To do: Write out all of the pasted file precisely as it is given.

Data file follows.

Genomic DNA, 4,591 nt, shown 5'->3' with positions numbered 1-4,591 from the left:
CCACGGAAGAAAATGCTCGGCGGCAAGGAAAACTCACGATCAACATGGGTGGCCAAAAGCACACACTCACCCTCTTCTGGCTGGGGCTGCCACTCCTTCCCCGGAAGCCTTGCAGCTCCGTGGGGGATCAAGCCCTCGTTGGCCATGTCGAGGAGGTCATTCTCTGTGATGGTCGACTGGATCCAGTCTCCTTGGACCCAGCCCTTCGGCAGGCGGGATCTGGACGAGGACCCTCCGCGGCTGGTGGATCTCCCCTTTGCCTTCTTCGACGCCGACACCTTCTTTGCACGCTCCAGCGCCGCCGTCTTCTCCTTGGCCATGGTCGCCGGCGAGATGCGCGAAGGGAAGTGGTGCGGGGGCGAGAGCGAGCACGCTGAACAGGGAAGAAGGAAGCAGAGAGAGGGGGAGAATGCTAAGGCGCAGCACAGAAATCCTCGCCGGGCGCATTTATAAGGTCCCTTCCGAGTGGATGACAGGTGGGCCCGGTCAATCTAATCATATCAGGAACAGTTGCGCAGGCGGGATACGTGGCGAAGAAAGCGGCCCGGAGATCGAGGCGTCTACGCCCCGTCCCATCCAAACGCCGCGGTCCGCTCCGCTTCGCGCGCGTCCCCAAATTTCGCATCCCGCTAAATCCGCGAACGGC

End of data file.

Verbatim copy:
Genomic DNA, 4,591 nt, shown 5'->3' with positions numbered 1-4,591 from the left:
CCACGGAAGAAAATGCTCGGCGGCAAGGAAAACTCACGATCAACATGGGTGGCCAAAAGCACACACTCACCCTCTTCTGGCTGGGGCTGCCACTCCTTCCCCGGAAGCCTTGCAGCTCCGTGGGGGATCAAGCCCTCGTTGGCCATGTCGAGGAGGTCATTCTCTGTGATGGTCGACTGGATCCAGTCTCCTTGGACCCAGCCCTTCGGCAGGCGGGATCTGGACGAGGACCCTCCGCGGCTGGTGGATCTCCCCTTTGCCTTCTTCGACGCCGACACCTTCTTTGCACGCTCCAGCGCCGCCGTCTTCTCCTTGGCCATGGTCGCCGGCGAGATGCGCGAAGGGAAGTGGTGCGGGGGCGAGAGCGAGCACGCTGAACAGGGAAGAAGGAAGCAGAGAGAGGGGGAGAATGCTAAGGCGCAGCACAGAAATCCTCGCCGGGCGCATTTATAAGGTCCCTTCCGAGTGGATGACAGGTGGGCCCGGTCAATCTAATCATATCAGGAACAGTTGCGCAGGCGGGATACGTGGCGAAGAAAGCGGCCCGGAGATCGAGGCGTCTACGCCCCGTCCCATCCAAACGCCGCGGTCCGCTCCGCTTCGCGCGCGTCCCCAAATTTCGCATCCCGCTAAATCCGCGAACGGC